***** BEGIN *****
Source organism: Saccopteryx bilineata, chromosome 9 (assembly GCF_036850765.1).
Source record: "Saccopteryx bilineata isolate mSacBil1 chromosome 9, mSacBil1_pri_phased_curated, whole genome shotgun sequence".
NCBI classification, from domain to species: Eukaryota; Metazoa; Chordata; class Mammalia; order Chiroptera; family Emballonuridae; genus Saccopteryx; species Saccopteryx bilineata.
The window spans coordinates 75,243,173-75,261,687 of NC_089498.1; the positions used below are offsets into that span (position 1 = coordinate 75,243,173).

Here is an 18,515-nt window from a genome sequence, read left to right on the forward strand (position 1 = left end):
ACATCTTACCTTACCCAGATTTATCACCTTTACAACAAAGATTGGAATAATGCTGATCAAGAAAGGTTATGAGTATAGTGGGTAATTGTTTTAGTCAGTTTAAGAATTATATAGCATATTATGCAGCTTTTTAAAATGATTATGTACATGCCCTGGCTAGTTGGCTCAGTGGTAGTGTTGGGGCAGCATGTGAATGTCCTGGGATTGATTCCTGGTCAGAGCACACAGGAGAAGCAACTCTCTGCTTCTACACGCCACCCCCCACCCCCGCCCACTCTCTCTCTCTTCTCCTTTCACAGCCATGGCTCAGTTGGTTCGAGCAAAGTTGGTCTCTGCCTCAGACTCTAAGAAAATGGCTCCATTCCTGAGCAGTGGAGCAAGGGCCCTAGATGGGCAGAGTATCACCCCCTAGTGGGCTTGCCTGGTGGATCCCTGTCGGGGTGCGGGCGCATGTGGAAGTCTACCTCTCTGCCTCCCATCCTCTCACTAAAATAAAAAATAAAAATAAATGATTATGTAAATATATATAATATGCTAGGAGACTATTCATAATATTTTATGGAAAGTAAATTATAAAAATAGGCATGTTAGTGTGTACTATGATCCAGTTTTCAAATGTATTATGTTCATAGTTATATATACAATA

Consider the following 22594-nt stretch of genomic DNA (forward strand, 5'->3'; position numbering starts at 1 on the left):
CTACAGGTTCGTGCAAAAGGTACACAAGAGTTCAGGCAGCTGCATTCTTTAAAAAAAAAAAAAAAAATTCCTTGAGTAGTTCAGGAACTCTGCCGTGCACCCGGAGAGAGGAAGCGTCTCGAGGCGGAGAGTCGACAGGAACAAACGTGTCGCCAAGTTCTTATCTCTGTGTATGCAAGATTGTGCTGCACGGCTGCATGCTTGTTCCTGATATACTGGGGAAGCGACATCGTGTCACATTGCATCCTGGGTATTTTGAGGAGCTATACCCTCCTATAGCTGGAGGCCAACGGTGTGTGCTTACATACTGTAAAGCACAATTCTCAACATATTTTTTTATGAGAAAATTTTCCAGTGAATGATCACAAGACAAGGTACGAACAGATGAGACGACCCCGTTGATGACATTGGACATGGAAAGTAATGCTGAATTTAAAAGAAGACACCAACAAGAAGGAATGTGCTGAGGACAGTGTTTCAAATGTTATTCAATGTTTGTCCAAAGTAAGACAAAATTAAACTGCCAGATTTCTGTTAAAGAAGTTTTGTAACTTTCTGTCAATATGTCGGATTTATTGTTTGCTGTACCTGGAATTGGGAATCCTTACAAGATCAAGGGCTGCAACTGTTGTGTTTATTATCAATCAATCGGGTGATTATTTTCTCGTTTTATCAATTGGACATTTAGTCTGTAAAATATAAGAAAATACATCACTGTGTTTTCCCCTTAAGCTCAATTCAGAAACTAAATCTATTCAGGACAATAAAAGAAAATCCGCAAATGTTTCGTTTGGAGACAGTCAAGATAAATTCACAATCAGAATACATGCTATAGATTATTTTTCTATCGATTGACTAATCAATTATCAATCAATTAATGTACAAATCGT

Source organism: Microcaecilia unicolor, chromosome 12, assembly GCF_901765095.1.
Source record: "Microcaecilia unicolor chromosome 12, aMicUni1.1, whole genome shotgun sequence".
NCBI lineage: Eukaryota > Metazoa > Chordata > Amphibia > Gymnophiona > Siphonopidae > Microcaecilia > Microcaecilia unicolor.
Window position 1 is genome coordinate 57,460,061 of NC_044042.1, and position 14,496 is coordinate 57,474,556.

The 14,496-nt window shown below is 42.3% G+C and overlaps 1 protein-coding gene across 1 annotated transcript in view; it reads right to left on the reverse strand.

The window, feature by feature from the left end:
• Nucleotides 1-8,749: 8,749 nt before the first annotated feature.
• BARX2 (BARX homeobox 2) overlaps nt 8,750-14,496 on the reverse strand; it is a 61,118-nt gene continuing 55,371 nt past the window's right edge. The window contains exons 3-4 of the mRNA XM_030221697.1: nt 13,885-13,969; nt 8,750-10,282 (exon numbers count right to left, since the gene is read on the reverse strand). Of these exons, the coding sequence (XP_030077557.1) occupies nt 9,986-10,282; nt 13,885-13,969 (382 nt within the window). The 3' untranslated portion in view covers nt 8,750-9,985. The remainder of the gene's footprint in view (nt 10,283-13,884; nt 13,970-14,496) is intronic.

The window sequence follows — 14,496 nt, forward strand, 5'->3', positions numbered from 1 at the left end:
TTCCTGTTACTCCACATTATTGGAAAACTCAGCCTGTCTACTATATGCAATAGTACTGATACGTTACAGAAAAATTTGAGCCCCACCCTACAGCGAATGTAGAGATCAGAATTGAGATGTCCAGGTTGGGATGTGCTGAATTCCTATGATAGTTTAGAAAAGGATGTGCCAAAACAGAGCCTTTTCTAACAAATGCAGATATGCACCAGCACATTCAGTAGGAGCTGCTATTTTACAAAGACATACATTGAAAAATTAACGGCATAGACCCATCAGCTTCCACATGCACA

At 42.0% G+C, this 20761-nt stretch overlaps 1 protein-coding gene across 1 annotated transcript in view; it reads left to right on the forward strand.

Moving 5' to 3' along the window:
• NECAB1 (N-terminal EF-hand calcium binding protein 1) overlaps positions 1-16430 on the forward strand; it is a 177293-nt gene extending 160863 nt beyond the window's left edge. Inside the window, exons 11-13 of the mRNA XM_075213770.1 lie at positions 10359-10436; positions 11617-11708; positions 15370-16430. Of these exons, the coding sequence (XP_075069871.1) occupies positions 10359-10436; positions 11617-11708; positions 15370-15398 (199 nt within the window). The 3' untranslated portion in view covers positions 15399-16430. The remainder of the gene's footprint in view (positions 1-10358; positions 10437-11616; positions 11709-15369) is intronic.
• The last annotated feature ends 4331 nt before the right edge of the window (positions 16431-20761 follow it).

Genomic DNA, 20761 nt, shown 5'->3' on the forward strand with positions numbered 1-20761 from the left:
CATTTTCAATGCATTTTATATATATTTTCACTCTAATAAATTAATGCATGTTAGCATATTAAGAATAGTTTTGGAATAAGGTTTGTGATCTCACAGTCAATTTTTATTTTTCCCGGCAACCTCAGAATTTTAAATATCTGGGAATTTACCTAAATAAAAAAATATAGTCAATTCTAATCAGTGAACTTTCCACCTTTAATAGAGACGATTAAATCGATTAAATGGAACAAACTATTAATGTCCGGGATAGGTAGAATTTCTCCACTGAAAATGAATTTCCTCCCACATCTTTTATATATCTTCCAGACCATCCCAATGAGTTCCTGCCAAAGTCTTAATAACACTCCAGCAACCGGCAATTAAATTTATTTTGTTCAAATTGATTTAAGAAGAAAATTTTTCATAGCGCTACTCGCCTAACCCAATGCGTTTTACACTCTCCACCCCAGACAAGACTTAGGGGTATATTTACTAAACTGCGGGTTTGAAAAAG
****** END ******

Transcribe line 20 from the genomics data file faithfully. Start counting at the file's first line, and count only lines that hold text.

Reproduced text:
Moving 5' to 3' along the window: